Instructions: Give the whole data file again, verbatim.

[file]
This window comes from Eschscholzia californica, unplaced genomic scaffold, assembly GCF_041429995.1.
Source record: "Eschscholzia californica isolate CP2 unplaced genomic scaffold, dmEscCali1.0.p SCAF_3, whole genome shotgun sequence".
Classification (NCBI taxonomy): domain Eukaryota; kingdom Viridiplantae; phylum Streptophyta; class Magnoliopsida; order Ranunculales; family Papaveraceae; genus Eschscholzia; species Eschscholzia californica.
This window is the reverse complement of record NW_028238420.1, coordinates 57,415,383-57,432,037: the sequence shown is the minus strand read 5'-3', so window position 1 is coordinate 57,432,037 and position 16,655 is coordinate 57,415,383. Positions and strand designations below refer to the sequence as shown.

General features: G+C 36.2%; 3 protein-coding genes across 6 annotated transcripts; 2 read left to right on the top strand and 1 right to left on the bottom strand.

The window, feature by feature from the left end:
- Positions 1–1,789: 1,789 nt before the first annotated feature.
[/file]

This window comes from Eschscholzia californica, unplaced genomic scaffold, assembly GCF_041429995.1.
Source record: "Eschscholzia californica isolate CP2 unplaced genomic scaffold, dmEscCali1.0.p SCAF_3, whole genome shotgun sequence".
Classification (NCBI taxonomy): domain Eukaryota; kingdom Viridiplantae; phylum Streptophyta; class Magnoliopsida; order Ranunculales; family Papaveraceae; genus Eschscholzia; species Eschscholzia californica.
This window is the reverse complement of record NW_028238420.1, coordinates 57,415,383-57,432,037: the sequence shown is the minus strand read 5'-3', so window position 1 is coordinate 57,432,037 and position 16,655 is coordinate 57,415,383. Positions and strand designations below refer to the sequence as shown.

General features: G+C 36.2%; 3 protein-coding genes across 6 annotated transcripts; 2 read left to right on the top strand and 1 right to left on the bottom strand.

The window, feature by feature from the left end:
- Positions 1–1,789: 1,789 nt before the first annotated feature.